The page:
As a quick check on an engine that has not yet failed, is if you lift the valve cover and set the crank to TDC, you should see the timing marks on the cams-to-carrier align perfectly for a good timing chain, a worn cam chain or gears will exhibit a misalignment in these marks, namely rotating the crank beyond TDC to align the retarded inlet cam, that when aligned with its index will further show a trailing exhaust cam by about one tooth! REPLACE IT QUICK!
The tensioner on my engine had almost extended to the end of the piston, at this point because of the level of extension, hardly any spring pressure was being transferred to the tensioner guide – meaning in a start-up scenario, where low oil pressure would be ‘building’ in the tensioner it would rely pretty much on only the spring to cover the interim time until oil pressure begins to holds things in place. This without doubt is why the majority of failures happen on starting the engine and very rarely when running to road speed.
Mercedes in their wisdom, tried to patch the issue by adding a small non-return valve to a modified tensioner saddle mount, the idea of this was to control oil seeping back from the tensioner during periods of standing, assisting the pressure ‘build up’ speed from a start. It didn’t seem to help the widespread failure issue, just made the engine quieter until it had turned over a few times on start up. It I think was really more a case of the chain wearing beyond the limits of adjustment at the tensioner mechanism, whereby after which its only a matter of time until disaster strikes.
Once the timing chain has been fitted and head replaced the timing can be set perfectly to align with all three marks, confirming all is well. Screwing in the tensioner fully, having secured the guides with their pins, the engine can be turned with a socket on the crank nut to prove your work.
A screwdriver confirms absolute TDC inserted through the plug hole of the frontmost No.1 cylinder. It has been known for the harmonic balancer rubber to delaminate on the crank pulley – shifting/pulling the market TCD position round to an arbitrary point on the circumference as the faulty pieces slip round each other. Obviously this needs to be replaced too if found to be faulty, don’t ever take the factory TDC marking for granted, check and confirm everything is truly relative to No.1 cylinder/piston position.
Build up is a slow process, the job start to finish including the head work is in the order of 20hrs hard labour.
There is one detail to tackle before the rebuild, certainly before the inlet manifold is replaced, and that is to replace the three small rubber breather pipes and non-return valve to one side of the supercharger (Kompressor). These pipes form a valuable part of the crank case/vacuum system and because of their location, heat plays a large part in their failure. Once they become aged they perish and split allowing an imbalance in the sealed crank case to inlet system. It has been challenged that even the slightest leak in these pipes can cause extra stress on the electronic VANOS Variator sprockets constantly trying to compensate for variance in induction air, adding to the impromptu wearing of the valve train mechanism and chain. I have no proof that this is the case, but it sounds most feasible – see here.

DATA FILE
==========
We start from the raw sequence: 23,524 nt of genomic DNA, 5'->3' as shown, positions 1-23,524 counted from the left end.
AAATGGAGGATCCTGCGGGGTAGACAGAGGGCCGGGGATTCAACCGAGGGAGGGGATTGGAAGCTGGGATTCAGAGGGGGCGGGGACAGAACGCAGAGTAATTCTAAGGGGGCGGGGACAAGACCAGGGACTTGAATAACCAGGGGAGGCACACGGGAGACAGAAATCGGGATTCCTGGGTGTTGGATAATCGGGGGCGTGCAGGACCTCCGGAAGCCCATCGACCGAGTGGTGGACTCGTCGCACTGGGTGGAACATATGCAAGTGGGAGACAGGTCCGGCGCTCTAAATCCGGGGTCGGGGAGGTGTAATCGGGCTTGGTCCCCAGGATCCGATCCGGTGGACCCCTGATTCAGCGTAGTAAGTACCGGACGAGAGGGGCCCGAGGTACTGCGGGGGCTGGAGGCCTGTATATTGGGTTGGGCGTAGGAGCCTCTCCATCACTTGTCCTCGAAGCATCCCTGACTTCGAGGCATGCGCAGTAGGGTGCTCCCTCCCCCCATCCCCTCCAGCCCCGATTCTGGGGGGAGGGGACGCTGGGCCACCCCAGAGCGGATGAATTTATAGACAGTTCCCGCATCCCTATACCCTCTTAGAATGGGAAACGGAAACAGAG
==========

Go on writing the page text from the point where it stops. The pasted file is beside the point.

Sure enough the upper of the three pipe set was split, so all pipes replaced before the rebuild of covering components took place. Common sense says replace these as a matter of course whilst visible, as they are placed deep under the inlet manifold and supercharger body, never to see the light of day.
Vent Hose: A 271 018 12 82
The 2 hoses below the Kompressor.
Hose: A 271 018 15 82
Check Valve: A 271 018 03 29
Hose: A 271 018 14 82
Eventually the job was completed, key turned with trepidation, but bursting into life and a running engine resulted, actually sounding far better than it had for a few years!
I have not bothered in this case to write a step-by step account of the above job, only you will know if you are competent enough to tackle it! If you are, it is not overly complex, just a very, very time consuming job to do right – I am sure if you do decide to jump in, then you will manage admirably, calling on a set of skills built up over a few years of ‘playing engines’ to this level – its not for the faint hearted!
For the most, to rely on garages, dealers or independents to do this work for you would likely result in a very big bill indeed and it is easy to see why some folk just ‘put it all down to experience’ and scrap the car, never to buy Mercedes again – you can’t really blame them – M271 engine – bit of a lemon by all accounts!